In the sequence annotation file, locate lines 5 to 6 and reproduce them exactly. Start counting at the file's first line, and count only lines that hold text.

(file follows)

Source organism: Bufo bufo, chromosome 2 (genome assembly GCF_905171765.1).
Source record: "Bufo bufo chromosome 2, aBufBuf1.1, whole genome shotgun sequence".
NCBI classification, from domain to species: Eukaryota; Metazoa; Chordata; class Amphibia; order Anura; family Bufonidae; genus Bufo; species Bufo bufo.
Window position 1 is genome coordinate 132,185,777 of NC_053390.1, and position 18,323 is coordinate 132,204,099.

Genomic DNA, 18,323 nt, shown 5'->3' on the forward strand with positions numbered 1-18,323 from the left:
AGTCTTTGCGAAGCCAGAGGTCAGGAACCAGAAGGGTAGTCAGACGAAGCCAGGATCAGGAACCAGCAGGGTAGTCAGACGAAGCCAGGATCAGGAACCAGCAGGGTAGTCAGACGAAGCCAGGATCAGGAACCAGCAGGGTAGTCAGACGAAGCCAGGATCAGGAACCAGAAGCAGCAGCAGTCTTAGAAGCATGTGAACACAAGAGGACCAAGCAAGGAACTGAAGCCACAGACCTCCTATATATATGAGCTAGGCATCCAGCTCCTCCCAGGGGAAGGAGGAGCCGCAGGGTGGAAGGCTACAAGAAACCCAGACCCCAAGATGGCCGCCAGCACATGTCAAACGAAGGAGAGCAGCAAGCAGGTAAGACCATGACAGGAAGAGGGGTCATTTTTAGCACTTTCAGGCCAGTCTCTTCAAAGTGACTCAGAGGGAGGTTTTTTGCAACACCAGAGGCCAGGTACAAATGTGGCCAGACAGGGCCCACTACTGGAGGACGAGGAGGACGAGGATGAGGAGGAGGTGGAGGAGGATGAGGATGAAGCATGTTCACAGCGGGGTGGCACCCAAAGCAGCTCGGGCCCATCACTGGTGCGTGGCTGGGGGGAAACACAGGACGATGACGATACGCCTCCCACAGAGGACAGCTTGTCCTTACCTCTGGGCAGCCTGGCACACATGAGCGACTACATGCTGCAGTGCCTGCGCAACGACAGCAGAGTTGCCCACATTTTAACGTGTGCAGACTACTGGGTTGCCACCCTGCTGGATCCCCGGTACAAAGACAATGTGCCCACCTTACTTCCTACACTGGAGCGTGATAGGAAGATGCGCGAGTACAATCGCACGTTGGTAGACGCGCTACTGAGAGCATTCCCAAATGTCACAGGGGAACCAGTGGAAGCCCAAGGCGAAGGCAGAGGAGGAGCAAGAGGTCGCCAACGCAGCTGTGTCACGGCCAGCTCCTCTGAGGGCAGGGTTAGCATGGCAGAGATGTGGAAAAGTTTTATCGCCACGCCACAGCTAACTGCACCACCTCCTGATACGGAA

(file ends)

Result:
Genomic DNA, 18,323 nt, shown 5'->3' on the forward strand with positions numbered 1-18,323 from the left:
AGTCTTTGCGAAGCCAGAGGTCAGGAACCAGAAGGGTAGTCAGACGAAGCCAGGATCAGGAACCAGCAGGGTAGTCAGACGAAGCCAGGATCAGGAACCAGCAGGGTAGTCAGACGAAGCCAGGATCAGGAACCAGCAGGGTAGTCAGACGAAGCCAGGATCAGGAACCAGAAGCAGCAGCAGTCTTAGAAGCATGTGAACACAAGAGGACCAAGCAAGGAACTGAAGCCACAGACCTCCTATATATATGAGCTAGGCATCCAGCTCCTCCCAGGGGAAGGAGGAGCCGCAGGGTGGAAGGCTACAAGAAACCCAGACCCCAAGATGGCCGCCAGCACATGTCAAACGAAGGAGAGCAGCAAGCAGGTAAGACCATGACAGGAAGAGGGGTCATTTTTAGCACTTTCAGGCCAGTCTCTTCAAAGTGACTCAGAGGGAGGTTTTTTGCAACACCAGAGGCCAGGTACAAATGTGGCCAGACAGGGCCCACTACTGGAGGACGAGGAGGACGAGGATGAGGAGGAGGTGGAGGAGGATGAGGATGAAGCATGTTCACAGCGGGGTGGCACCCAAAGCAGCTCGGGCCCATCACTGGTGCGTGGCTGGGGGGAAACACAGGACGATGACGATACGCCTCCCACAGAGGACAGCTTGTCCTTACCTCTGGGCAGCCTGGCACACATGAGCGACTACATGCTGCAGTGCCTGCGCAACGACAGCAGAGTTGCCCACATTTTAACGTGTGCAGACTACTGGGTTGCCACCCTGCTGGATCCCCGGTACAAAGACAATGTGCCCACCTTACTTCCTACACTGGAGCGTGATAGGAAGATGCGCGAGTACAATCGCACGTTGGTAGACGCGCTACTGAGAGCATTCCCAAATGTCACAGGGGAACCAGTGGAAGCCCAAGGCGAAGGCAGAGGAGGAGCAAGAGGTCGCCAACGCAGCTGTGTCACGGCCAGCTCCTCTGAGGGCAGGGTTAGCATGGCAGAGATGTGGAAAAGTTTTATCGCCACGCCACAGCTAACTGCACCACCTCCTGATACGGAA